Open heart surgery is a surgical procedure where the chest is cut open to operate on the heart. It is used to correct several types of heart problems such as birth defects of the heart, heart valve diseases and coronary artery disease. It can fix problems in the heart valves and arteries, restore blood flow or replace a diseased heart altogether. Open heart surgery is a major operation associated with significant risks and potential complications. Nowadays, many heart surgeries can be performed with small incisions instead of making wide openings.
Preparation for the surgery starts the previous night. The patient can have an evening meal but should not eat or drink after midnight. The doctor administers general anaesthesia before starting the procedure to ensure that the patient is asleep and devoid of any sensation throughout the surgery. A 5- to 10-inch incision is made in the chest and the surgeon uses a surgical saw to cut through the breastbone in order to expose the heart and enable him to view and access the surgical area.
During the surgery, a heart-lung bypass machine is connected to the patient to supply oxygenated blood to the brain and other organs of the body. A healthy vein or artery is used to create a new path bypassing the blocked artery. After the surgery, the incision is closed with stitches and sutures. In some cases, sterna plating is done with small titanium plates to join the sterna bones in patients at high risk, such as old patients or those who have undergone multiple surgeries. The total duration of hospital stay depends on different factors such as the type of surgery carried out, age, heart condition, general health and medical history of the patient.
Any surgical procedure has inherent risks. The risks of heart surgery include:
After the surgery, the patient is required to remain in the Intensive Care Unit (ICU) for some days, after which he/she remains in the hospital for a rest period of about 4-6 weeks. A breathing tube is put in place to help with the breathing. A line administering pain relief is inserted into the vein and the patient is constantly monitored.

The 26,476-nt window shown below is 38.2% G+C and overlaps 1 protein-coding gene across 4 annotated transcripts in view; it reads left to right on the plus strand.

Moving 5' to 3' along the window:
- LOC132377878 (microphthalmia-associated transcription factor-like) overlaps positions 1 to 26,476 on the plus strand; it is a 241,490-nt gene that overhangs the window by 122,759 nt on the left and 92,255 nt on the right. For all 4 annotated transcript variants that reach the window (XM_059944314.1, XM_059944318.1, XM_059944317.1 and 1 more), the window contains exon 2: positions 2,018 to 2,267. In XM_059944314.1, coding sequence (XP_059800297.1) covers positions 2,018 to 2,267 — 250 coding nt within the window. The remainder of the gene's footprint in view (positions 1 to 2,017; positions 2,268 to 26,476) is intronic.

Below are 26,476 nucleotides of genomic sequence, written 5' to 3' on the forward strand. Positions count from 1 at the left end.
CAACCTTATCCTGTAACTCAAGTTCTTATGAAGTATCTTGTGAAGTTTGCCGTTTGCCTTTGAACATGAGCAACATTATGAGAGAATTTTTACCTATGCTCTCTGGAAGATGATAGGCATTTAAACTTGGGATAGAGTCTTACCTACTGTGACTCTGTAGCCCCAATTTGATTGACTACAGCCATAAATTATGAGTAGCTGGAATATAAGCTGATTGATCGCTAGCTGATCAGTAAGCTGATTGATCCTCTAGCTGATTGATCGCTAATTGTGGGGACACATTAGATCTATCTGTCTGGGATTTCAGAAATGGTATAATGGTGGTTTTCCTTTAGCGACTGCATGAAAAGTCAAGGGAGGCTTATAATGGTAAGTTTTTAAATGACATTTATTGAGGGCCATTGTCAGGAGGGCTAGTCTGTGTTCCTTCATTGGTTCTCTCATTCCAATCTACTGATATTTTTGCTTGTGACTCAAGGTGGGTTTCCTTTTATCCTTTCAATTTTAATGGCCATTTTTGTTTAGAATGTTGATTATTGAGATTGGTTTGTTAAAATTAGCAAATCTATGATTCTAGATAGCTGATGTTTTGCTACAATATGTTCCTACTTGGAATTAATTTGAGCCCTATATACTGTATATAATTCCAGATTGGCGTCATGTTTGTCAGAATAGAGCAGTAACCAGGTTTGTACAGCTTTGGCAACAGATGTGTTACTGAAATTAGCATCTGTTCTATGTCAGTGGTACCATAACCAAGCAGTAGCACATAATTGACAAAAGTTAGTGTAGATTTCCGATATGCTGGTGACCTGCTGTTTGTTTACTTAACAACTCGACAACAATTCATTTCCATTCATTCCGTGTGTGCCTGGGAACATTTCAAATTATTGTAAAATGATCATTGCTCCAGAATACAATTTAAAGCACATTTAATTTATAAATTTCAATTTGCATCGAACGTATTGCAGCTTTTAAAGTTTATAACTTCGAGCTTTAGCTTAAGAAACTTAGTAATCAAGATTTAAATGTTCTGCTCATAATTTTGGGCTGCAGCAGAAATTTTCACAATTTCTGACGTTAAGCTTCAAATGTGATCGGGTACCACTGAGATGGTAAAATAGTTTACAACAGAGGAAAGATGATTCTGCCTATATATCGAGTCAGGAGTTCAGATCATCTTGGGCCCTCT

The patient must take care to keep the incision site warm and dry and touch it with clean hands only. Hot water should be avoided during the shower; the warm water may be used instead. The incision site must be regularly inspected to look for signs of infection like redness around the area, increased drainage or oozing from the incision site, fever and/or warmth along the incision line. It is important to get sufficient sleep and rest after the surgery. The patient can take the pain medication about a half-hour before sleeping, arrange pillows to reduce muscle strain and avoid caffeine in the evenings in order to get better sleep.
Patients who have undergone heart surgery benefit from a comprehensive, structured rehabilitation program that includes exercise, dealing with stress, anxiety and depression, and reducing other risk factors. Recovery and the long-term outlook depend on the patient and the particular procedure.
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